Twitter's time in Canadian politics began with an apology — and then it got worse
A statement in the House of Commons in 2009 foretold what was to come
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The first reference to "tweeting" in the House of Commons came during an apology.
Shortly after question period on the afternoon of Oct. 20, 2009, then-Liberal MP Ujjal Dosanjh stood on a point of order.
"I wish to inform you and the House that I inadvertently tweeted about matters that I ought not to have tweeted about, that is, the in-camera proceedings of the defence committee," Dosanjh told the Speaker. "That was an error on my part and that entry will be deleted at the earliest possible opportunity, which is right after I get out of here."
This, apparently, was before MPs realized they could have their staff manage their Twitter accounts.
"I thank the honourable member," responded Peter Milliken, Speaker at the time. "I assume that 'tweeting' means it went on Twitter."
Dosanjh's point of order marked the arrival in Canada of a social media platform that promoted both dialogue and excess — a tool that both enriched debate and created new ways to do things we would later regret.
Thirteen years later, Twitter seems to be teetering on the brink of collapse. Even if it carries on in some shape or form, its time as one of the predominant forums in public life may be nearing an end. Many users have already withdrawn from the platform or reduced their presence.
Whenever and however the Twitter era comes to an end, its impact on Canadian politics will have been great — but not entirely good.
Small audience, big impact
There is a decent chance that you're not a regular user of Twitter. Most Canadians aren't. But the platform has an outsized impact on the political life of this country because most Canadian politicians, journalists, pundits, political strategists, pollsters, lobbyists and partisans do use Twitter — along with a significant number of academics, policy wonks and subject matter experts.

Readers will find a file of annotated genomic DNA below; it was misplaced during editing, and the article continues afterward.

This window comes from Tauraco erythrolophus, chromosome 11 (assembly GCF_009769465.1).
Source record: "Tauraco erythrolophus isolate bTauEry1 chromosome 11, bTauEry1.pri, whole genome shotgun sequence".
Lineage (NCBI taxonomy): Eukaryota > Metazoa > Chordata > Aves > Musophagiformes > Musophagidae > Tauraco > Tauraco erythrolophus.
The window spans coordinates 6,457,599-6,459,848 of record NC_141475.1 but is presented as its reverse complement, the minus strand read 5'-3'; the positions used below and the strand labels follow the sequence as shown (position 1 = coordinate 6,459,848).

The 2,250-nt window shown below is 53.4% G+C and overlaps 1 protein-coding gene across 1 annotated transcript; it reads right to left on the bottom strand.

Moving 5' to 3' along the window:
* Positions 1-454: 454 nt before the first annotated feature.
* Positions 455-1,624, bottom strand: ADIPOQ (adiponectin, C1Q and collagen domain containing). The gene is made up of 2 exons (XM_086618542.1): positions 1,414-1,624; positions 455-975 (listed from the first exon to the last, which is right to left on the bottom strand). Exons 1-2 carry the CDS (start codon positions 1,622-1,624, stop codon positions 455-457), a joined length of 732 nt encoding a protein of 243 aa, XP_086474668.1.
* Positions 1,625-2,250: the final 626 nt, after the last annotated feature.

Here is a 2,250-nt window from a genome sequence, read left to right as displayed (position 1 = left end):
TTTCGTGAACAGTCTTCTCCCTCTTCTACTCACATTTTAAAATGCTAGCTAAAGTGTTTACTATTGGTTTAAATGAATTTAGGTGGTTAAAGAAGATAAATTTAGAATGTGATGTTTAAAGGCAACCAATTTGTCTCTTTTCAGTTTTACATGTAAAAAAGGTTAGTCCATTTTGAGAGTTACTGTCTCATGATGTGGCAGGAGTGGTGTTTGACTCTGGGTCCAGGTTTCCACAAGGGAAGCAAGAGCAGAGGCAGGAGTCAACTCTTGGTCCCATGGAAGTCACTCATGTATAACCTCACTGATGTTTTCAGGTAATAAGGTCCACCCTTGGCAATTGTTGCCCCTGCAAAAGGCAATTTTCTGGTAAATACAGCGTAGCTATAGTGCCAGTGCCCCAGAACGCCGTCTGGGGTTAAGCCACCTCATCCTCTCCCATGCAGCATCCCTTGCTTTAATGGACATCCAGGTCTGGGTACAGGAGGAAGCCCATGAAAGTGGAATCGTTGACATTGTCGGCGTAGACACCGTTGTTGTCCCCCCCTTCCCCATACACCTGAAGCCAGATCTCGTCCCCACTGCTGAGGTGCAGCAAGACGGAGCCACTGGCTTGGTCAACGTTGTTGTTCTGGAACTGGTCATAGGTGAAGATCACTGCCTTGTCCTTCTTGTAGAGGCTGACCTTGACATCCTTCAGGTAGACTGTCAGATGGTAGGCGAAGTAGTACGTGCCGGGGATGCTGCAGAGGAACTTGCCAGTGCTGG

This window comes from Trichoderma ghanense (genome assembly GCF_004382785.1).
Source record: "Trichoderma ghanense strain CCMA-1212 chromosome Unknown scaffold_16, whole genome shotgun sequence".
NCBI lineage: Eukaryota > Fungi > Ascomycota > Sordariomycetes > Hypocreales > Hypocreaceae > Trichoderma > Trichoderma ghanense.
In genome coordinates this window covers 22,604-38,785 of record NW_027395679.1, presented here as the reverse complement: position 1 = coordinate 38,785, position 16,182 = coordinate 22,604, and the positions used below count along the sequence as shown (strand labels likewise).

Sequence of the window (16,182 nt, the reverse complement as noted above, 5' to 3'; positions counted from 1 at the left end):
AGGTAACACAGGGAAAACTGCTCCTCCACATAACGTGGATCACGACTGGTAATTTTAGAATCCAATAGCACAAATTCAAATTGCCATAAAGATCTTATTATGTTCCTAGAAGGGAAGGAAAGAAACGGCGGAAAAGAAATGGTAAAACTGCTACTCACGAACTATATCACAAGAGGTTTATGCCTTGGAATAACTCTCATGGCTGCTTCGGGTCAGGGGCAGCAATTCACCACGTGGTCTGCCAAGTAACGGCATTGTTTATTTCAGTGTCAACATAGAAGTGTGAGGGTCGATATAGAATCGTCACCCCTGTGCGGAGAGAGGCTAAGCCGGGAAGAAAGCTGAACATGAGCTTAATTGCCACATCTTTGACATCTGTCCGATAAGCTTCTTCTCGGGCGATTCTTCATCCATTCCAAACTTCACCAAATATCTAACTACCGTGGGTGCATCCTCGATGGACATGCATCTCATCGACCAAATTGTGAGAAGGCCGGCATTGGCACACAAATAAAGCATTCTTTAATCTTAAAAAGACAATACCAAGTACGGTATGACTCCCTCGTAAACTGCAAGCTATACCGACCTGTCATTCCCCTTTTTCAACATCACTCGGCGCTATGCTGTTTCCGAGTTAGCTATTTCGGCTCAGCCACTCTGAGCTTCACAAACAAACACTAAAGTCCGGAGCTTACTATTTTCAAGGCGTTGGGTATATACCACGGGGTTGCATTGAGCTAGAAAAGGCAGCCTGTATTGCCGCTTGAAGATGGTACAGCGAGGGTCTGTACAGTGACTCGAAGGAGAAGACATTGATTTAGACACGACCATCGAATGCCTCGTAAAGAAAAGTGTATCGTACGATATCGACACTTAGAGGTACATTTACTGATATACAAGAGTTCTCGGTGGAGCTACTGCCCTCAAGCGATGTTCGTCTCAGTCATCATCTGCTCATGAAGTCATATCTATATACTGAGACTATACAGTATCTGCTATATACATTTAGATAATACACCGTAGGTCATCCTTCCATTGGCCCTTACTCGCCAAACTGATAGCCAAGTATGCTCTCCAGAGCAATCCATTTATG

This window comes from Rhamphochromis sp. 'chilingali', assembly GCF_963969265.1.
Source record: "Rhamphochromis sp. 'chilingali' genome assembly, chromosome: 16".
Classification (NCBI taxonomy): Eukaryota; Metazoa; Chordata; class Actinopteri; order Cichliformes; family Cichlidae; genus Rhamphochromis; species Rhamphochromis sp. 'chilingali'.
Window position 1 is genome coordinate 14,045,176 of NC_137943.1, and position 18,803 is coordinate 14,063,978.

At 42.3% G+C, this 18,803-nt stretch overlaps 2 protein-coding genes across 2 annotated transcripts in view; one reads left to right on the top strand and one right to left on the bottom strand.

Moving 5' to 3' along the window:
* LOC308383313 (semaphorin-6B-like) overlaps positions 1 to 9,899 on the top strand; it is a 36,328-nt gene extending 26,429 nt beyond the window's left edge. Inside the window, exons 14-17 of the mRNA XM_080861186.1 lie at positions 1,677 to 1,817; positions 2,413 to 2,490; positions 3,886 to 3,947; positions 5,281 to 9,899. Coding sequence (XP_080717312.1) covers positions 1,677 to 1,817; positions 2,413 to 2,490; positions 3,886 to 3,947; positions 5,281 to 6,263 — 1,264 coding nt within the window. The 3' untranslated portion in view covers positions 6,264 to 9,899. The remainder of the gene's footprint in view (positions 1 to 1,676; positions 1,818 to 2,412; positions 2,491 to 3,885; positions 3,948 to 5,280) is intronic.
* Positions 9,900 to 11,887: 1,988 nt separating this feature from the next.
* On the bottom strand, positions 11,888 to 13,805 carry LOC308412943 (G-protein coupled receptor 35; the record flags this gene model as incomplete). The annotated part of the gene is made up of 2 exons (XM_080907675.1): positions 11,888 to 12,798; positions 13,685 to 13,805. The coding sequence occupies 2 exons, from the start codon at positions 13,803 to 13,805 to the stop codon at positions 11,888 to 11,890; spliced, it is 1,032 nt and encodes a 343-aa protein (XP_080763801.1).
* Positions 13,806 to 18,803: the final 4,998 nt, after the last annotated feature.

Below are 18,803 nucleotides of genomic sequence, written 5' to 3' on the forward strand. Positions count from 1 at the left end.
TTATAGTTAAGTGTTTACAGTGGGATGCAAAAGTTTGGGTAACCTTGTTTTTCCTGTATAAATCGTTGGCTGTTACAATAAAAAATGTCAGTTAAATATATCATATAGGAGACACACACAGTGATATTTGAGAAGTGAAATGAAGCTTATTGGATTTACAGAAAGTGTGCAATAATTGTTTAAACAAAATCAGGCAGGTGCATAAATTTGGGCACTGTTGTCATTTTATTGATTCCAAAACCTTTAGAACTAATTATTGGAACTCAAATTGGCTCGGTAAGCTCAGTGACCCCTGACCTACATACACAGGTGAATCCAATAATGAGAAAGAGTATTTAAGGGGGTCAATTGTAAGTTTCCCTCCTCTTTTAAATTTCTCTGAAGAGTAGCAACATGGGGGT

Canada is hardly the only country with this dynamic, of course. Consider, for instance, the United States — Twitter played an integral role in Donald Trump's rise.
Nothing so seismic has happened here (at least not yet), but the impact has not been small.
It also hasn't been all bad. It gave politicians a new way to communicate with voters, and it created a new way for voters to hold politicians to account. It facilitated the spread of news and information with incredible speed and breadth.
It elevated new and underrepresented voices and those voices enriched the wider dialogue. In certain ways, Twitter helped bring more nuance to the political debate. Think of every academic or historian who has used a Twitter thread to illuminate a complicated topic.
That, sadly, isn't all that might be said about Twitter's performance as a modern public square.
Amping up the extremes
As much as it has helped expose users to important information and valuable voices, it has also spread misinformation, disinformation, harassment and general nastiness. It prizes and rewards snap judgments, hot takes, outrage, condemnation, mockery, doomsaying and disagreement.
It sped up the news cycle to a dizzying degree. It elevates the most extreme opinions, offers ample opportunity for bad-faith actors and is a terrible proxy for actual public opinion.
If previous media eras reduced politics to soundbites, Twitter reduced it even further — to hashtags. At times, the House of Commons seemed to be little more than a fancy studio for recording video clips to be pushed out on MPs' Twitter feeds.
For all of these reasons, it might be tempting to think Canadian politics would be better off without Twitter. But even if Twitter were to disappear tomorrow, there is no going back to a time before social media — just as there is no going back to a time before television or radio or newspapers.
If Twitter ceases to be a significant forum, some new platform (or platforms) will take its place. The era of social media is far from over.
There is something to be said for the argument that the problem with Twitter is not the platform itself but the way it is used, and the ways in which it is allowed to be used. In that sense, Twitter offers valuable lessons in how social media can work and how it can go wildly wrong.
Whether those lessons will be heeded is another matter entirely. The question of government regulation still looms on the horizon.
The indisputable truth is that, 13 years after Ujjal Dosanjh found a novel way to betray the confidence of in-camera committee discussions, everyone is still trying to figure out how to make the social media era work out for the best — or to at least minimize the harm it does.